, Volume 107, Issue 1–3, pp 379–391 | Cite as

Plant–microbe interactions and nitrogen dynamics during wetland establishment in a desert stream

  • James B. HeffernanEmail author
  • Stuart G. Fisher


In late-successional steady state ecosystems, plants and microbes compete for nutrients and nutrient retention efficiency is expected to decline when inputs exceed biotic demand. In carbon (C)-poor environments typical of early primary succession, nitrogen (N) uptake by C-limited microbes may be limited by inputs of detritus and exudates derived from contemporaneous plant production. If plants are N-limited in these environments, then this differential limitation may lead to positive relationships between N inputs and N retention efficiency. Further, the mechanisms of N removal may vary as a function of inputs if plant-derived C promotes denitrification. These hypotheses were tested using field surveys and greenhouse microcosms simulating the colonization of desert stream channel sediments by herbaceous vegetation. In field surveys of wetland (ciénega) and gravelbed habitat, plant biomass was positively correlated with nitrate (NO3 ) concentration. Manipulation of NO3 in flow-through microcosms produced positive relationships among NO3 supply, plant production, and tissue N content, and a negative relationship with root:shoot ratio. These results are consistent with N limitation of herbaceous vegetation in Sycamore Creek and suggest that N availability may influence transitions between and resilience of wetland and gravelbed stable states in desert streams. Increased biomass in high N treatments resulted in elevated rates of denitrification and shifts from co-limitation by C and NO3 to limitation by NO3 alone. Overall NO3 retention efficiency and the relative importance of denitrification increased with increasing N inputs. Thus the coupling of plant growth and microbial processes in low C environments alters the relationship between N inputs and exports due to increased N removal under high input regimes that exceed assimilative demand.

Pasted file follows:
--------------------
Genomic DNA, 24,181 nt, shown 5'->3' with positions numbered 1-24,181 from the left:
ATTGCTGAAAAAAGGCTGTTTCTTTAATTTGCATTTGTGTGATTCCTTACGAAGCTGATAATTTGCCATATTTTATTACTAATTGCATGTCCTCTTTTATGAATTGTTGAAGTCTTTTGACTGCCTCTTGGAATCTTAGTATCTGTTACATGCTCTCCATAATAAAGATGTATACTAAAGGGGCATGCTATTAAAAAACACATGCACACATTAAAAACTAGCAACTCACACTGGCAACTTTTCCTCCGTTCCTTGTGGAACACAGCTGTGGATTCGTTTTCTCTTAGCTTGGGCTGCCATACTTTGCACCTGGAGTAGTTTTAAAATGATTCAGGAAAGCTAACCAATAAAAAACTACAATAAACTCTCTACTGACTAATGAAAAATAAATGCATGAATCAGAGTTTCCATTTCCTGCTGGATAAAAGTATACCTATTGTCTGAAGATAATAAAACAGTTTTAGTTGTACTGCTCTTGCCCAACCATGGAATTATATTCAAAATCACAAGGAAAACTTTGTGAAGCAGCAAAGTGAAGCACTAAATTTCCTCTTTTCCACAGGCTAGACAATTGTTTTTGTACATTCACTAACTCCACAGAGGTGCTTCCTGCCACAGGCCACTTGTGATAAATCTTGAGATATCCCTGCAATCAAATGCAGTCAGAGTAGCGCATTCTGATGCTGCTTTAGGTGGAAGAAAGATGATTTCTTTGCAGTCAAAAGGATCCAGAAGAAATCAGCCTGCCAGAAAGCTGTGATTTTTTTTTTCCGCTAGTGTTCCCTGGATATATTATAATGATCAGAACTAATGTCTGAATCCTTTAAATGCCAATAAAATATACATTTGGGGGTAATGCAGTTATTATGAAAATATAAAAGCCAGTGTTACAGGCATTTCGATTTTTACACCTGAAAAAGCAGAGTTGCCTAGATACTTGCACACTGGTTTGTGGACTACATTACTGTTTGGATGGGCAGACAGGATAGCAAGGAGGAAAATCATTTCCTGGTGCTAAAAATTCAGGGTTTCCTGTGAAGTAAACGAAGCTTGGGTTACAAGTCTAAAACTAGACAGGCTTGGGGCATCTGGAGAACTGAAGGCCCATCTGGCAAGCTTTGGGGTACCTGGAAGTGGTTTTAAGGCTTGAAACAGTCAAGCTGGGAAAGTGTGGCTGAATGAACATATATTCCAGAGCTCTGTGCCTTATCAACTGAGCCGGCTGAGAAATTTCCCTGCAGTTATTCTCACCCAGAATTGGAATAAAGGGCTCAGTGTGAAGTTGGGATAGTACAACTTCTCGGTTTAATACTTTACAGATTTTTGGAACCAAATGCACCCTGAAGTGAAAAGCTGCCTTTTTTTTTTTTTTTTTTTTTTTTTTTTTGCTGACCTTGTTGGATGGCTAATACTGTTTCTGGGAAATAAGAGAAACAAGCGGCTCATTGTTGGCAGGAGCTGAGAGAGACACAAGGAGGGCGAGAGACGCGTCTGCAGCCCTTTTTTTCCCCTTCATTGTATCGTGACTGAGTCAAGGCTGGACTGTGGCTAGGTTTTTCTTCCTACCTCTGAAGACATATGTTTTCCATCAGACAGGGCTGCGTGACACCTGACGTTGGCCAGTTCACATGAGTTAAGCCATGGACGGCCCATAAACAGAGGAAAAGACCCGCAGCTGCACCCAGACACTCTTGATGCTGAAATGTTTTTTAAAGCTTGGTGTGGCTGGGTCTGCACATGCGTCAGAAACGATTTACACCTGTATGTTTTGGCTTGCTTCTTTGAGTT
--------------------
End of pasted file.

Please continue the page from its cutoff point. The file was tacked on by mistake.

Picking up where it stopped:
Denitrification Uptake Nutrient retention Ciénega Paspalum distichum Regime shift 



We thank Sam Norlin and Margaret Gibson for their assistance with the maintenance of this experiment. Ryan Sponseller, Maury Valett, Jim Elser, and Ann Kinzig, as well as two anonymous reviewers, provided helpful comments that significantly improved this manuscript. This work was supported by a Doctoral Dissertation Improvement Grant (NSF DEB#07142) and a Dissertation Fellowship from the ASU Division of Graduate Studies to JBH. This research was carried out in accordance with the laws of the United States of America.

Supplementary material

10533_2010_9559_MOESM1_ESM.pdf (231 kb)
Online Resource 1: Chemistry of simulated streamwater used in greenhouse experiment. (PDF 231 kb)
10533_2010_9559_MOESM2_ESM.pdf (293 kb)
Online Resource 2: Temporal patterns of net changes in NO3 and NH4 + in experimental microcosms. (PDF 294 kb)
10533_2010_9559_MOESM3_ESM.pdf (299 kb)
Online Resource 3: Temporal patterns of net changes in DON and DOC in experimental microcosms. (PDF 299 kb)
10533_2010_9559_MOESM4_ESM.pdf (258 kb)
Online Resource 4: Nitrogen budgets for experimental microcosms. (PDF 259 kb)


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Copyright information

© Springer Science+Business Media B.V. 2010

Authors and Affiliations

  1. 1.School of Life SciencesArizona State UniversityTempeUSA
  2. 2.Department of Biological SciencesFlorida International UniversityMiamiUSA
  3. 3.Southeast Environmental Research CenterFlorida International UniversityMiamiUSA

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